Unicorpses. Layoffs. Bursting bubbles. Winter is coming. Every day there’s a new story on the 2016 techpocalypse.
Having lived through the 2000 dot com crash, this is nothing like it. But something has changed, so let’s start with a quick recap of how we got here. Starting in late 2012, tech companies began to raise massive funding rounds to chase growth. Here’s a chart put together by Tom Tunguz showing how the stock market once rewarded high growth tech companies:
Most of these companies are SaaS, which requires access to a huge amount of funding to run the business. Back in 2013 and 2014, money was plentiful. Private SaaS companies were able to raise hundreds of millions of dollars on the back of business plans that promised huge growth. And the market was so hot that non traditional investors — people like Wellington Management and Fidelity — jumped into the private company financing mix, often at much higher valuations than traditional venture investors were paying.
The most publicized example is Box, who grew revenue 110% in the year prior to their IPO but famously spent about 137% of its revenue in sales in marketing (over $170m!) to fuel the massive growth. The idea was that the SaaS unit economics of Box would eventually lead to a highly profitable business, where Box would a) “Land and expand” to keep net renewal rates well above 100% b) Lower sales and marketing costs to a more reasonable 35–40% of revenue range. While Box had to delay their IPO, ultimately they spun a compelling enough story to close nearly 70% higher on their first day of trading at close to a $3b valuation. But as we’ve learned in early 2016, markets go up, and markets go down. Box now trades at less than its IPO price, even though it continues to grow.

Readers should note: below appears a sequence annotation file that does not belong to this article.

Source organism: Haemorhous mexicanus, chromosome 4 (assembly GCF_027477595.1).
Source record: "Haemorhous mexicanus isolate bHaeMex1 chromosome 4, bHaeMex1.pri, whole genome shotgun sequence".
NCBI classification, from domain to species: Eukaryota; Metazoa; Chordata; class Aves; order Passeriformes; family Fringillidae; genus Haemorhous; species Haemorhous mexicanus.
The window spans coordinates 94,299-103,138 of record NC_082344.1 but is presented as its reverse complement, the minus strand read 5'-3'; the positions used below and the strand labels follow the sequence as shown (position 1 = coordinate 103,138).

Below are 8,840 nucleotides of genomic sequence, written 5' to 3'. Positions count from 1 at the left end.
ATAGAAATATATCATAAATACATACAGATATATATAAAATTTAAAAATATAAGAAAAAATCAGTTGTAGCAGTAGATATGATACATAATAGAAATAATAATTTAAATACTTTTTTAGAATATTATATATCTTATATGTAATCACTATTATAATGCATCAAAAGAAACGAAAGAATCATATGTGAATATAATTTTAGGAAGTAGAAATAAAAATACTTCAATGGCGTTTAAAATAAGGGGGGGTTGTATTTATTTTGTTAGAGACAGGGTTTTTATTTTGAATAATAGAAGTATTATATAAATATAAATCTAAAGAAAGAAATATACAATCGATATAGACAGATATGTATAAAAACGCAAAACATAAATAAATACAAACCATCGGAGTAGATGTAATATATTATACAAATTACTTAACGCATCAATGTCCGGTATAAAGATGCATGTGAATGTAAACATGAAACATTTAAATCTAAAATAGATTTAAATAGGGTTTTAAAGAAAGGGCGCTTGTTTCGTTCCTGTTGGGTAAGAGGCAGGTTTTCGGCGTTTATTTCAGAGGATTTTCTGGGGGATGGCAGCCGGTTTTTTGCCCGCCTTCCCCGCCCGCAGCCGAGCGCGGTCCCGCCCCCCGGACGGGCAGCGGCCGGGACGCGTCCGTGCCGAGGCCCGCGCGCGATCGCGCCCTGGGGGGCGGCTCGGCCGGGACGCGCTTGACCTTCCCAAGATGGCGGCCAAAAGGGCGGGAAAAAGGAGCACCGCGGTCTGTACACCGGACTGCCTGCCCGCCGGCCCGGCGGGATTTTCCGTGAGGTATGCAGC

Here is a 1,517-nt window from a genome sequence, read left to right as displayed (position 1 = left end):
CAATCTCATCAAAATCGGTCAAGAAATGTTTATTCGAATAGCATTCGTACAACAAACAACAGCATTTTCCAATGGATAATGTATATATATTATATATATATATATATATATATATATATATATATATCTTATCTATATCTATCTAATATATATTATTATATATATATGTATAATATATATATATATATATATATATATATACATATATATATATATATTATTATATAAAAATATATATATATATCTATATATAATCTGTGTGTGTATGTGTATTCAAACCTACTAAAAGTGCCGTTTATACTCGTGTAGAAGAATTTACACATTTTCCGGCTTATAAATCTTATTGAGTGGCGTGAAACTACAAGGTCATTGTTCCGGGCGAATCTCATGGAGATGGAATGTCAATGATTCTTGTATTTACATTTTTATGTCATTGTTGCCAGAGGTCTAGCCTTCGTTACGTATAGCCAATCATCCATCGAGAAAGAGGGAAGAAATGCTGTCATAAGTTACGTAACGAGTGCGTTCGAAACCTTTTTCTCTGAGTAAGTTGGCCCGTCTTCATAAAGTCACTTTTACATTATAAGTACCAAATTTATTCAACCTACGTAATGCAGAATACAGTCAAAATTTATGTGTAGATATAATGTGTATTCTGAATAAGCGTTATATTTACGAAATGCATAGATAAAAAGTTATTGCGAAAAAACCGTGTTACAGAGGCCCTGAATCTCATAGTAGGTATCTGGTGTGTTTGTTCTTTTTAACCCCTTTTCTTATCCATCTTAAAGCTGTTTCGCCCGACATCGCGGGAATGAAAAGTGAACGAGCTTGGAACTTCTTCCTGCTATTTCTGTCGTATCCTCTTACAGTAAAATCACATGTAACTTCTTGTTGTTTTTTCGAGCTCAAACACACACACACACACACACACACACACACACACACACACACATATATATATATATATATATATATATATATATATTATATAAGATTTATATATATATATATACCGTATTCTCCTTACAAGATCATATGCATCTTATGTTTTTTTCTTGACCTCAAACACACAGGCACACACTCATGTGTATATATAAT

Nearly all of the tech IPOs from the past couple of years are currently trading below their IPO price. Private company valuation have taken an even bigger hit as they had further to fall due to the unusually high multiples they received in the recent past. Today, investors are no longer funding the grow-at-all-costs mentality of the past few years. They now expect companies to actually make money, or at least be able to paint a clear path to cash flow breakeven. While well funded public and private companies can hunker down and invest for the long term, not every company has a war chest of cash on the balance sheet.
So CEOs who once had access to unlimited private financing and/or a welcoming IPO market now must operate within the constraint of a reasonable burn rate… slowing hiring, cutting expenses, increasing gross margins, selling more…
And yes, cutting marketing programs.
Marketing programs are one of the few levers CEOs can quickly scale up and down. If you’ve been asked to look at cutting your marketing budget, here’s where’s to start:
Thank your CEO. CEOs are constantly faced with impossibly difficult decisions. Telling a high performing organization that they need to scale back can damage team morale. But as Heidi Roizen of venture firm DJF puts it: